Oct 18 2010 12:50pm

The Graveyard Book: Live!

The Graveyard Book by Neil GaimanSince it’s the Halloween month and all things creepy and wonderful are sneaking about, it seems like a good time to talk about one of the cooler things Neil Gaiman has done for his readers. His middle-grade novel The Graveyard Book achieved mass critical acclaim, from a Hugo to the Newberry award, as well as audience adoration from kids and adults (as discussed in last week’s post on all-ages scary stories).

But did you know that you can listen to it, read by Gaiman himself, for free? Right now?

Well, really, you’ll be watching it, as the story is contained in chapter-by-chapter videos of readings from the book tour. Which is honestly even cooler; Neil Gaiman has excellent stage presence and a wonderful reading voice.

If you follow through this link, you’ll find yourself on Gaiman’s website, where he hosts the videos of his book tour. There’s nothing illicit about enjoying this book for free—he invites and encourages you to do so. The videos are relatively high quality, also.

The Graveyard Book is haunting and poignant, dark in all the right ways, and just scary enough. It’s a lyrical masterpiece that I finished the first time in one rather breathless reading. Now it’s one of my favorite comfort-reads. The moral uncertainties and the frightful aspects of Bod’s personality, as well as the world he lives in, are so engaging. It’s a children’s book for everyone.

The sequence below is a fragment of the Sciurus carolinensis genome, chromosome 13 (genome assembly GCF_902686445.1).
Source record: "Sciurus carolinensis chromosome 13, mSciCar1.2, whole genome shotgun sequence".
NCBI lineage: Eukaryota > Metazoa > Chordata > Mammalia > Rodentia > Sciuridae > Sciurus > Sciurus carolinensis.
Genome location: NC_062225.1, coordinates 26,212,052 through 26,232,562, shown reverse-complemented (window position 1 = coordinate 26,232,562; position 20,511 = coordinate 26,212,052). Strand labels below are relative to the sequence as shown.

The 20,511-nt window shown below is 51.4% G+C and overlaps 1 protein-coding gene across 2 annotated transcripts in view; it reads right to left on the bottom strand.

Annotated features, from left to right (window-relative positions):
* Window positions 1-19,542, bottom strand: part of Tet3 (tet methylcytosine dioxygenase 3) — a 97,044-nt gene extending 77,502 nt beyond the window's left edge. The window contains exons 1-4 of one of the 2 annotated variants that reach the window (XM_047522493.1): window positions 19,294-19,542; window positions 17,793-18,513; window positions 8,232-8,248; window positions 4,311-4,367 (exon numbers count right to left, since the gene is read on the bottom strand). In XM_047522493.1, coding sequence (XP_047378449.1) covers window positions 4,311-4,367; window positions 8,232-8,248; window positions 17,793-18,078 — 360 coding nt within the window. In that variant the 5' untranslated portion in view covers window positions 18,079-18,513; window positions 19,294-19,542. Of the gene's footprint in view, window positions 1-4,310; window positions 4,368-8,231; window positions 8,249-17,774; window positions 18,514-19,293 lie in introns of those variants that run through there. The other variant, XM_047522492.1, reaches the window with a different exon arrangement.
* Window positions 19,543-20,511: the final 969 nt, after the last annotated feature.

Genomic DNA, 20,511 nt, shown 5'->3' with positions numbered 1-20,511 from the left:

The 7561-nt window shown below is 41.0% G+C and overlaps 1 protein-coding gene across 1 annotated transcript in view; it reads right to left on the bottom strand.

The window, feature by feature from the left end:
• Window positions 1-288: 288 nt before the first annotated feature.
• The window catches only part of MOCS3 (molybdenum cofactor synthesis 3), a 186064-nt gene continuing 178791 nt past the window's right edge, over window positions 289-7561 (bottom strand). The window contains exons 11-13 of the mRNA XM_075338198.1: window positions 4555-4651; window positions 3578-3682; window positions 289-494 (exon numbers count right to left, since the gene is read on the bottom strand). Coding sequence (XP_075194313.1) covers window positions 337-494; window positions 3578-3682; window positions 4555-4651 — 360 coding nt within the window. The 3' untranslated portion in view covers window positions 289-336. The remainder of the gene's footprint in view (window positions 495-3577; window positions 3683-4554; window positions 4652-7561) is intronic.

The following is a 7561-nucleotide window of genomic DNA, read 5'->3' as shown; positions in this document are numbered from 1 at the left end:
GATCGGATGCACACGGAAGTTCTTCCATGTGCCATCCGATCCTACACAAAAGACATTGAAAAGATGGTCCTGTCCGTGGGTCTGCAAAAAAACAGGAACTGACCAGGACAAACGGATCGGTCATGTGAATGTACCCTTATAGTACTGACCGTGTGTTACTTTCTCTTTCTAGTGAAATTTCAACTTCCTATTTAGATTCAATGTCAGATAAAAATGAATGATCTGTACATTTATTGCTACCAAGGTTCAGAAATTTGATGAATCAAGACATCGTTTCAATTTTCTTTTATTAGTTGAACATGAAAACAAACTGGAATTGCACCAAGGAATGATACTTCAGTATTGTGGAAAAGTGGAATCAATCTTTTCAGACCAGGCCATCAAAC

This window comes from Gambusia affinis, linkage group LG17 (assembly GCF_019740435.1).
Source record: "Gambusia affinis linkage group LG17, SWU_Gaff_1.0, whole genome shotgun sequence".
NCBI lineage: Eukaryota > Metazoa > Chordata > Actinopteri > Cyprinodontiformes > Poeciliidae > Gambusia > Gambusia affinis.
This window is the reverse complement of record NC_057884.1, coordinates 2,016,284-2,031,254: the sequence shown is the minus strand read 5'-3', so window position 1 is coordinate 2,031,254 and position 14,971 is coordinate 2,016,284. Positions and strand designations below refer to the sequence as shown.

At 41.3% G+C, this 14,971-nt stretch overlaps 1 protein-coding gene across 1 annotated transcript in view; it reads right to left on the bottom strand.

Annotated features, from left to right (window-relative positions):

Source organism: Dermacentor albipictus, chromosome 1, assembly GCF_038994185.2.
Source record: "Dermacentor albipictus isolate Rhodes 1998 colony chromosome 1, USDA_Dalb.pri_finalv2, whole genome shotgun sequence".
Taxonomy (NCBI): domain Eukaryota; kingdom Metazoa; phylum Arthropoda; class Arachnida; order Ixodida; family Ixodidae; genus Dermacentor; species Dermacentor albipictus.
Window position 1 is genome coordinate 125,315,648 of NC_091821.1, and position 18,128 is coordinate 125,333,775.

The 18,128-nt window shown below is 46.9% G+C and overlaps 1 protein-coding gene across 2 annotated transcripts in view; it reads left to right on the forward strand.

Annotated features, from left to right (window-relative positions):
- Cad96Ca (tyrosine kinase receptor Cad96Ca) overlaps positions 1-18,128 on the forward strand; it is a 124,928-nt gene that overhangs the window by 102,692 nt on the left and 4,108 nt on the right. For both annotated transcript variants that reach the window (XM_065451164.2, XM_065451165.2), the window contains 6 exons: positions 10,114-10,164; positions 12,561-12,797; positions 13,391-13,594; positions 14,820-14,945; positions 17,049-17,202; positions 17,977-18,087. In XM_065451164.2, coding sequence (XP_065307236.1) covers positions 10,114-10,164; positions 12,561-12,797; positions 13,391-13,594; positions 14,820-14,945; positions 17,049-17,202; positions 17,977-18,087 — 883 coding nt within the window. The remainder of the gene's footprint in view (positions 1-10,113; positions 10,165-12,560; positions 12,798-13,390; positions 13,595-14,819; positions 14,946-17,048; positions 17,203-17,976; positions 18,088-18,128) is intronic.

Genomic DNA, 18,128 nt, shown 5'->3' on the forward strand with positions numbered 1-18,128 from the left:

And, since you can have the author himself read the book to you right now and enjoy it as much as you want—why not?

(On the other hand, the paperback was also recently released, so if you really truly enjoy the free video recordings it might be good to pick up a copy, also.)

Brit Mandelo is a multi-fandom geek with a special love for comics and queer literature. She can be found on Twitter and Livejournal.

1. MJW
Neil Gaiman is also the reader on the excellent audio book from Harper Collins
Alex Brown
2. AlexBrown
Watching/listening to The Graveyard Book was my first experience reading a non-comic Gaiman work and it blew my mind. I'm glad I did because for every successive Gaiman work I hear his voice in my head narrating the story.
Brit Mandelo
3. BritMandelo

Yes, I should have mentioned that! (It also won plenty of awards.)


He's got such a voice. My first experience listening to him read was incedentally my favorite of his poems, "The Day the Saucers Came." Perfect.
Ashe Armstrong
4. AsheSaoirse
Gaiman is pretty much the consument storyteller.

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